Gates Cambridge Scholarship awarded to Evangel graduate
March 2, 2012 | Paul K. Logsdon
SPRINGFIELD, Mo. — Zachary Guiliano, a 2009 Evangel University graduate, was one of 40 U.S. students awarded the prestigious Gates Cambridge Scholarships on Feb. 14. He is Evangel’s first student to be so honored.
Guiliano will use his scholarship to study for a Ph.D. in history at the University of Cambridge, England, starting October 2012. The scholarship will pay the full cost of pursuing the degree, including tuition, fees, living expenses and other research-related expenses.
A native of Bartonville, Ill., Guiliano earned a degree in biblical studies from Evangel and will complete a Master’s of Divinity this spring at Harvard University.
The Gates Cambridge Scholarships were established in 2000 by a donation of $210 million from the Bill & Melinda Gates Foundation. They are among the most prestigious and generous international scholarships available.
According to the Gates guidelines, successful applicants demonstrate outstanding intellectual ability, a good academic fit with Cambridge, a capacity for leadership and a genuine desire to use their knowledge to contribute to society.
The successful U.S. candidates were whittled down from an initial field of approximately 750 applicants. Guiliano and the 39 other scholars from the U.S. will join this fall with approximately 50 other students from around the world.
Professor Robert Lethbridge, provost (CEO) of the Gates Cambridge Trust, said, “We are delighted to announce our new U.S. scholars. They are an outstanding group of individuals from a diverse range of backgrounds. They have enormous potential, both academically and in meeting the challenge of the Gates Cambridge Scholarships to ‘improve the lives of others.’”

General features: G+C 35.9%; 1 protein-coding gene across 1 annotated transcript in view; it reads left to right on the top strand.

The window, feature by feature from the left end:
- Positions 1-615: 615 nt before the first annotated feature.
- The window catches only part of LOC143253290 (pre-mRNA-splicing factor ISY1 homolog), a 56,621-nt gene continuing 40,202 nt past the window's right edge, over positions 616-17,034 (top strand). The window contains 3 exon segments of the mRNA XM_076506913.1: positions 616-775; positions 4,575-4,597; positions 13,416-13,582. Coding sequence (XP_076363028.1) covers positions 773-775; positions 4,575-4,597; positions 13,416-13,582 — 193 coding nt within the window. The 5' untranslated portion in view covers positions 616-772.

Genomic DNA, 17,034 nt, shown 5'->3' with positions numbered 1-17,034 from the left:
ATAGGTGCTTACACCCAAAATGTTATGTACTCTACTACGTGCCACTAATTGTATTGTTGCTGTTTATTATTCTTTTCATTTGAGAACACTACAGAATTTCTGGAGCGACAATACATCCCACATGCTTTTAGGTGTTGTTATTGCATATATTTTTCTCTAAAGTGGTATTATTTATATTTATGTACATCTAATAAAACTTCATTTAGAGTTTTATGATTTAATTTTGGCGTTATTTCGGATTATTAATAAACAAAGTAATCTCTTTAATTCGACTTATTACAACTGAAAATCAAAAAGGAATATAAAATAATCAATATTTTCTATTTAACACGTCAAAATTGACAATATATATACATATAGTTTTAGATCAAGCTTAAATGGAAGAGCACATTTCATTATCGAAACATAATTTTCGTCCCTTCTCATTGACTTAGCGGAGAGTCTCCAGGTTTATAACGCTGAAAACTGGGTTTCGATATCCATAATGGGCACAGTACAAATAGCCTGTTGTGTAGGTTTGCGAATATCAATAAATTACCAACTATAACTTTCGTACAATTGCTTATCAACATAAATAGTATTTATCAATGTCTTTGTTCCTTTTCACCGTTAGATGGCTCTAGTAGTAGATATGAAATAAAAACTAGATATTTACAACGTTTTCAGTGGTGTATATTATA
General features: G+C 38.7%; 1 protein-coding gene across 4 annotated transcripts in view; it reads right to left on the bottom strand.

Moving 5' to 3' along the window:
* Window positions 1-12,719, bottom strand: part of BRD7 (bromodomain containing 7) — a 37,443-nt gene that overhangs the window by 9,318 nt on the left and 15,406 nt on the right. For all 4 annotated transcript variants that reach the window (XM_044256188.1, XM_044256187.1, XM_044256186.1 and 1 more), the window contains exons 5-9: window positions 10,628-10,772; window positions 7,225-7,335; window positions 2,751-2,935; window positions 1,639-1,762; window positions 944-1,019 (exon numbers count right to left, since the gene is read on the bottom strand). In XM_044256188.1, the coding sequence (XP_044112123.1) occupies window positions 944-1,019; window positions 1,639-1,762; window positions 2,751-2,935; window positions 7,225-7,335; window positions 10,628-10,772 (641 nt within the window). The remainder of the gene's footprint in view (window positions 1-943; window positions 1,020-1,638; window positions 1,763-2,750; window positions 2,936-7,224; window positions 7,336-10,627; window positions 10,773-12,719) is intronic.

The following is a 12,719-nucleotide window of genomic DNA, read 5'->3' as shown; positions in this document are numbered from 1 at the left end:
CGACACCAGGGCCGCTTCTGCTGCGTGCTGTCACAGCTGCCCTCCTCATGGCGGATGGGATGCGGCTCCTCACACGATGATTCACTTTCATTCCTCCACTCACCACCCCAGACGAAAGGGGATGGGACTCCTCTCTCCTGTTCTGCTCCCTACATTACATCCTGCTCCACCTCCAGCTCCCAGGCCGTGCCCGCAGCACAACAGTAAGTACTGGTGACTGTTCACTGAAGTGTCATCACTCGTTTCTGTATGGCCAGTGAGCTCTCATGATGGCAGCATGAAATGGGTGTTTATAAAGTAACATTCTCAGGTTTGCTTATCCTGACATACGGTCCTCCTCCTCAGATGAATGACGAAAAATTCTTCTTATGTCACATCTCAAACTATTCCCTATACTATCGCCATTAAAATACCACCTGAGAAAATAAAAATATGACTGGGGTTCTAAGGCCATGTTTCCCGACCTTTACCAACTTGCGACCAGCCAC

Diversity of applicants
Between 2001 and 2011, there have been 1,076 Gates Cambridge Scholars from 94 countries. They have come from 500 universities, with more than 150 of these being in the U.S.
The 2012 intake sees the first Gates Cambridge Scholars from eight U.S. institutions not previously represented, namely Brooklyn College, Bryn Mawr, Reed, Oberlin, Occidental, Evangel University, and Montana and Oregon State.
“Most striking is the fact that liberal arts colleges represent five of the eight new institutions. Since the program was established, it is notable that only 54 scholars have come from liberal arts colleges and this year’s increase is welcomed on both sides of the Atlantic,” said Lethbridge.
Additional benefits provided by the Gates Scholars Council come in the form of regular social events, termly colloquia, distinguished lecture series, professional development, and connection to a network of global Gates Scholars during their time at Cambridge and throughout their careers.